But for one week in January, billionaires, world leaders, and global elites descend on the small alpine town for the annual meeting of the exclusive World Economic Forum (WEF), to discuss pressing issues of the day.
However, many see it as elitist, celebrating the one per cent, usually male, who are mainly responsible for the world’s problems.
Kicking off today (January 16), this year’s WEF theme is Co-Operation in a Fragmented World.
So what is WEF, who is going, and who has criticised it and why?
Here’s everything you need to know.
What is Davos?
Held every year in the Alpine ski resort of Davos, the WEF hosts thousands of attendees, from world leaders and business people to charities and academics, to discuss key global issues.
The huge invite-only conference includes hundreds of discussions, speeches, and panels, plus all-important networking that often extends into the early hours.
According to the WEF website, Davos will “provide a platform to engage in constructive, forward-looking dialogues and help find solutions through public-private cooperation”.
Founded in 1971 by Klaus Schwab, a Swiss-German economist and professor, WEF is an international not-for-profit organisation that brings together the public and private sectors to brainstorm solutions to global problems.
When is Davos 2023?
This year’s meeting will take place between January 16 to 20.
Davos 2023 will be a return to the traditional January event, after the meeting was pushed to May in 2022 and held online in 2021.
What will be discussed?
This year’s theme is Co-Operation in a Fragmented World and within that are five sub-themes, including the energy and food crises, inflation, technology for innovation, social vulnerabilities, and geopolitical risks.
Who is attending Davos 2023?
According to the WEF’s website, the heads of its 1,000 partner companies are invited, alongside public figures, chiefs of international organisations, society leaders, academics, and “top thinkers”, comprising more than 2,700 people.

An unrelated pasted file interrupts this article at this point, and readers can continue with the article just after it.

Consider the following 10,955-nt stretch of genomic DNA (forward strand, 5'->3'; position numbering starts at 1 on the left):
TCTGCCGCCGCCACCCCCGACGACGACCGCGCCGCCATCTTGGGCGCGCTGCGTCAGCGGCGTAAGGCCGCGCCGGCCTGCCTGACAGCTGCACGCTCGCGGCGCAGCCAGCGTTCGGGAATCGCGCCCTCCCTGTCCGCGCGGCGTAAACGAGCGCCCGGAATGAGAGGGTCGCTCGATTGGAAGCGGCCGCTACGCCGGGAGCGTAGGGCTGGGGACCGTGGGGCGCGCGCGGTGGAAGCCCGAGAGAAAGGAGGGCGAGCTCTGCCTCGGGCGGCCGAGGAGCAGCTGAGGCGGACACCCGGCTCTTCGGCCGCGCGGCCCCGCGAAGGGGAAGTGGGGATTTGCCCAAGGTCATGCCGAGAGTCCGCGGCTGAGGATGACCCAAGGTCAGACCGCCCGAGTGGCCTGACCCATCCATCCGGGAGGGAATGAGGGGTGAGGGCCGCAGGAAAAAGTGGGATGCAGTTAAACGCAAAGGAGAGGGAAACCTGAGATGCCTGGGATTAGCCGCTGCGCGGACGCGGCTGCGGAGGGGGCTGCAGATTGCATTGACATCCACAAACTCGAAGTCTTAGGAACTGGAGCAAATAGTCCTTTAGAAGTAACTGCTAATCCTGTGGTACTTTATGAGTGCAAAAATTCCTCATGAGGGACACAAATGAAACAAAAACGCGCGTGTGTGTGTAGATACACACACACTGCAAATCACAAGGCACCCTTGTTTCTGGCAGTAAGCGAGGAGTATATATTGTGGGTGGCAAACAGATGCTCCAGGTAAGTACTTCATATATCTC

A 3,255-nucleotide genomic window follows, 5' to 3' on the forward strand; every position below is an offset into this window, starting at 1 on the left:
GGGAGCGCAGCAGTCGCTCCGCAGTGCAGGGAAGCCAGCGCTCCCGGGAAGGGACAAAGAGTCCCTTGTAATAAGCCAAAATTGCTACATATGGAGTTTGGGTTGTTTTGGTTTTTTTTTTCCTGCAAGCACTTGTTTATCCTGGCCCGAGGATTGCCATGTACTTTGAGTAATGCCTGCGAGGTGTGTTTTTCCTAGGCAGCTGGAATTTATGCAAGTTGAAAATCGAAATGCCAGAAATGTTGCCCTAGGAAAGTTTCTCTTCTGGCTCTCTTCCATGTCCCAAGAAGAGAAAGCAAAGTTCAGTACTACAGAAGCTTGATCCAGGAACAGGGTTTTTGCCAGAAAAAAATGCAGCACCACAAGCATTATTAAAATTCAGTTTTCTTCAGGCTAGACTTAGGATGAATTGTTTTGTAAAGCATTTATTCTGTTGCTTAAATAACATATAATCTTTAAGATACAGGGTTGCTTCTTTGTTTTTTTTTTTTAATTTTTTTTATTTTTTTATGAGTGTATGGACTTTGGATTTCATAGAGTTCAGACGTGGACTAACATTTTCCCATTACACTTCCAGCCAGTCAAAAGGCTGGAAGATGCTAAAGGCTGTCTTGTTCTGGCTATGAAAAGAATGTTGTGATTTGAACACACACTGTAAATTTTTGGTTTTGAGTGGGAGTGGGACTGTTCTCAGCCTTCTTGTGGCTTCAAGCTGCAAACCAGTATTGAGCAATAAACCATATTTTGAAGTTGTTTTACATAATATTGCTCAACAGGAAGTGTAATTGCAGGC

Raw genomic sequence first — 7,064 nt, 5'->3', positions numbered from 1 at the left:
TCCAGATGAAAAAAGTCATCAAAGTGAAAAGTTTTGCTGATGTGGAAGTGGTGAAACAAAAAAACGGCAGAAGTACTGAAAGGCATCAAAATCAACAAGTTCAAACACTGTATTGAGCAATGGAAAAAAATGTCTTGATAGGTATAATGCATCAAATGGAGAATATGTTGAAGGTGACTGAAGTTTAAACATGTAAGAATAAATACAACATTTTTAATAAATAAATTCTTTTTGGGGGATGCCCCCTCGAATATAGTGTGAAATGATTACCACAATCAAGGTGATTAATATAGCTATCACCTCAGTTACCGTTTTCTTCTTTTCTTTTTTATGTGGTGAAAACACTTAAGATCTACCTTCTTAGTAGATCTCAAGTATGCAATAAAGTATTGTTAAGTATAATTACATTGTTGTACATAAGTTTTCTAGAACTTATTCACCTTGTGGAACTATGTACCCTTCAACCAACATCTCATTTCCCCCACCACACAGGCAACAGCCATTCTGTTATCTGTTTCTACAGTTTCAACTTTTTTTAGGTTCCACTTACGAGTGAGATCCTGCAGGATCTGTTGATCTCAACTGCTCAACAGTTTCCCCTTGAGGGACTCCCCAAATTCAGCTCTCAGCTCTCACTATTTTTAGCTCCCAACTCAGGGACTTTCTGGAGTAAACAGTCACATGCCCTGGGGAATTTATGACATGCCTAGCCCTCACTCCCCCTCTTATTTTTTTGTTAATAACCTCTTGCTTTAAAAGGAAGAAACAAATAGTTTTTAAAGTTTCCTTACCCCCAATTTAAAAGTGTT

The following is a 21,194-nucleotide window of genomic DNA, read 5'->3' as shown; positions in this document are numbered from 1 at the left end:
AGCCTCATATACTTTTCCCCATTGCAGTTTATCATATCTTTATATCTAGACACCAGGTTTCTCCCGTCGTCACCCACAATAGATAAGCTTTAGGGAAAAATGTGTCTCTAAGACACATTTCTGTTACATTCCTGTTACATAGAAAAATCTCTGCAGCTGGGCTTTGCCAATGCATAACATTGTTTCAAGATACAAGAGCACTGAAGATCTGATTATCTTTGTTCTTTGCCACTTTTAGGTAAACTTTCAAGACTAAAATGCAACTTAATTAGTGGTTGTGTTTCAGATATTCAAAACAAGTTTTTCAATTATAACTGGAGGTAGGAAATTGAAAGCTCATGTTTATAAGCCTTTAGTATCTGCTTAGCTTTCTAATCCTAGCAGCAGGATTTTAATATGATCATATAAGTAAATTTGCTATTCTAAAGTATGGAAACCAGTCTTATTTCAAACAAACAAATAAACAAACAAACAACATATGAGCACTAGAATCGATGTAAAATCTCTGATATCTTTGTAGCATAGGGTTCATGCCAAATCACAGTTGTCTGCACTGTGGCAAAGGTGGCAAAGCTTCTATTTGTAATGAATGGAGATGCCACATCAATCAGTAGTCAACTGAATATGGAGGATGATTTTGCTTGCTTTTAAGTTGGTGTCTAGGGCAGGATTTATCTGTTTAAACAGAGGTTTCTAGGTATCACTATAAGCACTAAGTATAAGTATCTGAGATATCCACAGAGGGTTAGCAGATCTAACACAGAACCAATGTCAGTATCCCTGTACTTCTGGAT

Companies, countries, and regions can set up their stalls to sell concepts and services, or invite investment.
Billionaires – but none from Russia or China
The makeup of the billionaire guest list this year looks markedly different, reflecting the upheaval from global conflict, shifts in power, and the fallout from Covid-19.
In addition to the absent Russians, there are also none from China this year, with the nation still reeling from a spike in Covid cases amid a stock-market tumble that wiped $224 bn (£183 bn) from the fortunes of the country’s richest people last year.
However, Bloomberg has calculated there are roughly 116 billionaires registered to attend this year’s event, 40 per cent more than a decade ago.
The WEF used to attract heads of state and activists from across the political spectrum, from former US president Donald Trump and former Brazilian president Jair Bolsonaro to climate campaigner Greta Thunberg.
While there are 52 heads of state of government heading to the conference this year, some high-profile leaders are missing this year. US President Joe Biden and his Chinese and Russian counterparts Xi Jinping and Vladimir Putin have all opted out.
French President Emmanuel Macron, who promised to “make our planet great again”, is also skipping the week’s events, as is Rishi Sunak and newly elected Brazilian President Luiz Inácio Lula da Silva.
German Chancellor Olaf Scholz is the only leader from a G7 country in attendance, appearing alongside European Commission President Ursula von der Leyen, another German.
Is Davos elitist?
Critics have often suggested that Davos is a symbol of the “global elite”, a talking shop for the population’s one per cent.
In 2019, Time magazine editor-at-large Anand Giridharadas described Davos as “a family reunion for the people who broke the modern world”.
In the same year, Dutch popular historian Rutger Bregman used a panel to slam delegates for not paying their fair share of taxes.
There are often protests in Davos and major Swiss cities ahead of the conference.
Davos is also male-dominated, with the term “Davos Man” becoming a nickname for the type of wealthy, elite male who typically goes. The best ratio of female participants in WEF’s 52-year history of in-person gatherings was 24 per cent, in 2020.
But WEF argues it is simply interested in bringing leaders together for the greater good.